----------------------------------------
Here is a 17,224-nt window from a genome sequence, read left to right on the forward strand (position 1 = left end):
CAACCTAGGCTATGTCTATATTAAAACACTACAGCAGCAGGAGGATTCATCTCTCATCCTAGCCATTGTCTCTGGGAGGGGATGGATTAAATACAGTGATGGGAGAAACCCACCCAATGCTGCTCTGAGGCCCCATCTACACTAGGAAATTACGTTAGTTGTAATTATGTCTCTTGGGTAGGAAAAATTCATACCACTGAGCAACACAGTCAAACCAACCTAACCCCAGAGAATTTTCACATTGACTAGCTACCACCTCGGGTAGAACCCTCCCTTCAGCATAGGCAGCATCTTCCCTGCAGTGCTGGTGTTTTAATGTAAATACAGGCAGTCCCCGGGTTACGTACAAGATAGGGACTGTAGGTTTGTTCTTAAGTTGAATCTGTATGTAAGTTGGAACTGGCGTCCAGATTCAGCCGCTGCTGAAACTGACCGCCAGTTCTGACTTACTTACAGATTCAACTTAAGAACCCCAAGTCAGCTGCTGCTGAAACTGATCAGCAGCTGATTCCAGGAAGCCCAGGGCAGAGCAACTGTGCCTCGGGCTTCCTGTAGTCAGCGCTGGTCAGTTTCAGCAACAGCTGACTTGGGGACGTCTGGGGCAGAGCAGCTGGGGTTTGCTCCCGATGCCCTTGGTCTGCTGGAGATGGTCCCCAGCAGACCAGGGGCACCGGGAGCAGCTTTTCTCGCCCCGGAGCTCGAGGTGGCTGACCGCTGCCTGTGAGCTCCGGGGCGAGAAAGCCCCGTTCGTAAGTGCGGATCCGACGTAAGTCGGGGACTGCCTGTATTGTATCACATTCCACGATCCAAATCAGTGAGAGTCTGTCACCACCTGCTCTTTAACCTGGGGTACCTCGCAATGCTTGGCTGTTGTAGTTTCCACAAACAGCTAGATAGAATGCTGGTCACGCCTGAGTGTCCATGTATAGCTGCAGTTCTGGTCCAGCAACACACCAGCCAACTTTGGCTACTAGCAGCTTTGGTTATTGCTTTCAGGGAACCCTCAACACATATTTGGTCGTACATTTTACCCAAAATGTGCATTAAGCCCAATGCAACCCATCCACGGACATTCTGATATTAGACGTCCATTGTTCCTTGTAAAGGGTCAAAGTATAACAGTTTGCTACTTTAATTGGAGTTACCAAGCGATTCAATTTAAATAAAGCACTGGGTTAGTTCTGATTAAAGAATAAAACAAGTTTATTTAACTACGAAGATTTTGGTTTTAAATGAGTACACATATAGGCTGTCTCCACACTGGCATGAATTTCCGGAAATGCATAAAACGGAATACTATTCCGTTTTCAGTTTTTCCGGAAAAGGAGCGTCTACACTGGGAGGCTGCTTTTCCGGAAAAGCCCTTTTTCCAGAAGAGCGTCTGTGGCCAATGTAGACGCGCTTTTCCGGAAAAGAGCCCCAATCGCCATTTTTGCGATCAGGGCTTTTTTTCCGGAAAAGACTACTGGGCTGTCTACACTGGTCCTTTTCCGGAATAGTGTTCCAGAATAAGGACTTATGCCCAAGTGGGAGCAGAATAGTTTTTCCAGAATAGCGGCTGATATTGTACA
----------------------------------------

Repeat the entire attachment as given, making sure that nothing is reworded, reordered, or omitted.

Here is a 17,224-nt window from a genome sequence, read left to right on the forward strand (position 1 = left end):
CAACCTAGGCTATGTCTATATTAAAACACTACAGCAGCAGGAGGATTCATCTCTCATCCTAGCCATTGTCTCTGGGAGGGGATGGATTAAATACAGTGATGGGAGAAACCCACCCAATGCTGCTCTGAGGCCCCATCTACACTAGGAAATTACGTTAGTTGTAATTATGTCTCTTGGGTAGGAAAAATTCATACCACTGAGCAACACAGTCAAACCAACCTAACCCCAGAGAATTTTCACATTGACTAGCTACCACCTCGGGTAGAACCCTCCCTTCAGCATAGGCAGCATCTTCCCTGCAGTGCTGGTGTTTTAATGTAAATACAGGCAGTCCCCGGGTTACGTACAAGATAGGGACTGTAGGTTTGTTCTTAAGTTGAATCTGTATGTAAGTTGGAACTGGCGTCCAGATTCAGCCGCTGCTGAAACTGACCGCCAGTTCTGACTTACTTACAGATTCAACTTAAGAACCCCAAGTCAGCTGCTGCTGAAACTGATCAGCAGCTGATTCCAGGAAGCCCAGGGCAGAGCAACTGTGCCTCGGGCTTCCTGTAGTCAGCGCTGGTCAGTTTCAGCAACAGCTGACTTGGGGACGTCTGGGGCAGAGCAGCTGGGGTTTGCTCCCGATGCCCTTGGTCTGCTGGAGATGGTCCCCAGCAGACCAGGGGCACCGGGAGCAGCTTTTCTCGCCCCGGAGCTCGAGGTGGCTGACCGCTGCCTGTGAGCTCCGGGGCGAGAAAGCCCCGTTCGTAAGTGCGGATCCGACGTAAGTCGGGGACTGCCTGTATTGTATCACATTCCACGATCCAAATCAGTGAGAGTCTGTCACCACCTGCTCTTTAACCTGGGGTACCTCGCAATGCTTGGCTGTTGTAGTTTCCACAAACAGCTAGATAGAATGCTGGTCACGCCTGAGTGTCCATGTATAGCTGCAGTTCTGGTCCAGCAACACACCAGCCAACTTTGGCTACTAGCAGCTTTGGTTATTGCTTTCAGGGAACCCTCAACACATATTTGGTCGTACATTTTACCCAAAATGTGCATTAAGCCCAATGCAACCCATCCACGGACATTCTGATATTAGACGTCCATTGTTCCTTGTAAAGGGTCAAAGTATAACAGTTTGCTACTTTAATTGGAGTTACCAAGCGATTCAATTTAAATAAAGCACTGGGTTAGTTCTGATTAAAGAATAAAACAAGTTTATTTAACTACGAAGATTTTGGTTTTAAATGAGTACACATATAGGCTGTCTCCACACTGGCATGAATTTCCGGAAATGCATAAAACGGAATACTATTCCGTTTTCAGTTTTTCCGGAAAAGGAGCGTCTACACTGGGAGGCTGCTTTTCCGGAAAAGCCCTTTTTCCAGAAGAGCGTCTGTGGCCAATGTAGACGCGCTTTTCCGGAAAAGAGCCCCAATCGCCATTTTTGCGATCAGGGCTTTTTTTCCGGAAAAGACTACTGGGCTGTCTACACTGGTCCTTTTCCGGAATAGTGTTCCAGAATAAGGACTTATGCCCAAGTGGGAGCAGAATAGTTTTTCCAGAATAGCGGCTGATATTGTACA